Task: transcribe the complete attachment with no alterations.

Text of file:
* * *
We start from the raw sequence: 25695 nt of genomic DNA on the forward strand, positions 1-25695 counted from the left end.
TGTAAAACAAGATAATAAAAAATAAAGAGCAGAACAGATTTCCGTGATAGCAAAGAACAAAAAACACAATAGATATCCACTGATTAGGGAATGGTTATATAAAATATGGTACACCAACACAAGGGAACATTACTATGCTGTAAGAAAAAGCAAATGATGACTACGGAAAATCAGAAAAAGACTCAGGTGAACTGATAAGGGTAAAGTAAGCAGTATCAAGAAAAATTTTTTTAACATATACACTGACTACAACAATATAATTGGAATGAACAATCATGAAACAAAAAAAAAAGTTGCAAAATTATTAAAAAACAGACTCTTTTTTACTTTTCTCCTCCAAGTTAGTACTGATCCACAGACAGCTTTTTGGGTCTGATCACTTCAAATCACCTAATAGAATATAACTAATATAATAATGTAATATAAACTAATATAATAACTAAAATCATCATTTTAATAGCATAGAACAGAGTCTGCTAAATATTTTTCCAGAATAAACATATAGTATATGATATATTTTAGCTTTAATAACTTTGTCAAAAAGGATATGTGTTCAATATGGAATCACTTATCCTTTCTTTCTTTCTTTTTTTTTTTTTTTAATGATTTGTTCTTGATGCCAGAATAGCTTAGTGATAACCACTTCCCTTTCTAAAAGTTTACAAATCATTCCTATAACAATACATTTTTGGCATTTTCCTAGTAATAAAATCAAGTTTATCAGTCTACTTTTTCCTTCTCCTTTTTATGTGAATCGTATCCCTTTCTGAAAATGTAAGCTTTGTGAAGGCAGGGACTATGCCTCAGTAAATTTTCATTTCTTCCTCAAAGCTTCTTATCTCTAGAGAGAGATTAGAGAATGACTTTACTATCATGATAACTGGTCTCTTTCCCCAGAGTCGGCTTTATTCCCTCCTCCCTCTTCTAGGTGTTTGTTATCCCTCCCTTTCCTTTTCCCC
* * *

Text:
We start from the raw sequence: 25695 nt of genomic DNA on the forward strand, positions 1-25695 counted from the left end.
TGTAAAACAAGATAATAAAAAATAAAGAGCAGAACAGATTTCCGTGATAGCAAAGAACAAAAAACACAATAGATATCCACTGATTAGGGAATGGTTATATAAAATATGGTACACCAACACAAGGGAACATTACTATGCTGTAAGAAAAAGCAAATGATGACTACGGAAAATCAGAAAAAGACTCAGGTGAACTGATAAGGGTAAAGTAAGCAGTATCAAGAAAAATTTTTTTAACATATACACTGACTACAACAATATAATTGGAATGAACAATCATGAAACAAAAAAAAAAGTTGCAAAATTATTAAAAAACAGACTCTTTTTTACTTTTCTCCTCCAAGTTAGTACTGATCCACAGACAGCTTTTTGGGTCTGATCACTTCAAATCACCTAATAGAATATAACTAATATAATAATGTAATATAAACTAATATAATAACTAAAATCATCATTTTAATAGCATAGAACAGAGTCTGCTAAATATTTTTCCAGAATAAACATATAGTATATGATATATTTTAGCTTTAATAACTTTGTCAAAAAGGATATGTGTTCAATATGGAATCACTTATCCTTTCTTTCTTTCTTTTTTTTTTTTTTTAATGATTTGTTCTTGATGCCAGAATAGCTTAGTGATAACCACTTCCCTTTCTAAAAGTTTACAAATCATTCCTATAACAATACATTTTTGGCATTTTCCTAGTAATAAAATCAAGTTTATCAGTCTACTTTTTCCTTCTCCTTTTTATGTGAATCGTATCCCTTTCTGAAAATGTAAGCTTTGTGAAGGCAGGGACTATGCCTCAGTAAATTTTCATTTCTTCCTCAAAGCTTCTTATCTCTAGAGAGAGATTAGAGAATGACTTTACTATCATGATAACTGGTCTCTTTCCCCAGAGTCGGCTTTATTCCCTCCTCCCTCTTCTAGGTGTTTGTTATCCCTCCCTTTCCTTTTCCCC